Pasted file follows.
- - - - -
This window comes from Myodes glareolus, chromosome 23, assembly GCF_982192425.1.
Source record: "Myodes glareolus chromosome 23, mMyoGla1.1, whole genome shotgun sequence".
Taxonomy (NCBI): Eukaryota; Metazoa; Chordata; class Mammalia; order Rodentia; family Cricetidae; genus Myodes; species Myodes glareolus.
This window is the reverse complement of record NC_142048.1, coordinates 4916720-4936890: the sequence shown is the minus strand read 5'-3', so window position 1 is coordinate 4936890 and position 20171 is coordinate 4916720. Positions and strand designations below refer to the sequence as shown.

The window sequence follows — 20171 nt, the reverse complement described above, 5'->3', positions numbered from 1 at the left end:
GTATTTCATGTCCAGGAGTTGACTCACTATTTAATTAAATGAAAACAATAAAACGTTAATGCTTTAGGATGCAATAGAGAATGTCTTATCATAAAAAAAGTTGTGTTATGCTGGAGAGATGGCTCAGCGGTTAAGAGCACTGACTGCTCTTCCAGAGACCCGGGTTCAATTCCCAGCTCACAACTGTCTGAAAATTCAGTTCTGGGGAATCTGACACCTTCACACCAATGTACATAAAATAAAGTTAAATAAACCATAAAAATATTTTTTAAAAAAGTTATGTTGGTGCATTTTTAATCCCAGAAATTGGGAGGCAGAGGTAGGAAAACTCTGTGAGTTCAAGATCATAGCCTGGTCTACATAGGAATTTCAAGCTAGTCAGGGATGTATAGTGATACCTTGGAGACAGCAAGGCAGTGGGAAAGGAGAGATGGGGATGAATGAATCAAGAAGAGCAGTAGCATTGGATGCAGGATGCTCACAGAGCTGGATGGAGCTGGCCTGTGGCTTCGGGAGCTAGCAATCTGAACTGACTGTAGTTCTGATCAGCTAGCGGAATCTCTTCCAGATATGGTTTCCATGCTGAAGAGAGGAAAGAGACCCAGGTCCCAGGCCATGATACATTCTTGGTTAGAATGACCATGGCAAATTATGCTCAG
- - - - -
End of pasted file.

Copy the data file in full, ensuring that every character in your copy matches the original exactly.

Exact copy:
This window comes from Myodes glareolus, chromosome 23, assembly GCF_982192425.1.
Source record: "Myodes glareolus chromosome 23, mMyoGla1.1, whole genome shotgun sequence".
Taxonomy (NCBI): Eukaryota; Metazoa; Chordata; class Mammalia; order Rodentia; family Cricetidae; genus Myodes; species Myodes glareolus.
This window is the reverse complement of record NC_142048.1, coordinates 4916720-4936890: the sequence shown is the minus strand read 5'-3', so window position 1 is coordinate 4936890 and position 20171 is coordinate 4916720. Positions and strand designations below refer to the sequence as shown.

The window sequence follows — 20171 nt, the reverse complement described above, 5'->3', positions numbered from 1 at the left end:
GTATTTCATGTCCAGGAGTTGACTCACTATTTAATTAAATGAAAACAATAAAACGTTAATGCTTTAGGATGCAATAGAGAATGTCTTATCATAAAAAAAGTTGTGTTATGCTGGAGAGATGGCTCAGCGGTTAAGAGCACTGACTGCTCTTCCAGAGACCCGGGTTCAATTCCCAGCTCACAACTGTCTGAAAATTCAGTTCTGGGGAATCTGACACCTTCACACCAATGTACATAAAATAAAGTTAAATAAACCATAAAAATATTTTTTAAAAAAGTTATGTTGGTGCATTTTTAATCCCAGAAATTGGGAGGCAGAGGTAGGAAAACTCTGTGAGTTCAAGATCATAGCCTGGTCTACATAGGAATTTCAAGCTAGTCAGGGATGTATAGTGATACCTTGGAGACAGCAAGGCAGTGGGAAAGGAGAGATGGGGATGAATGAATCAAGAAGAGCAGTAGCATTGGATGCAGGATGCTCACAGAGCTGGATGGAGCTGGCCTGTGGCTTCGGGAGCTAGCAATCTGAACTGACTGTAGTTCTGATCAGCTAGCGGAATCTCTTCCAGATATGGTTTCCATGCTGAAGAGAGGAAAGAGACCCAGGTCCCAGGCCATGATACATTCTTGGTTAGAATGACCATGGCAAATTATGCTCAG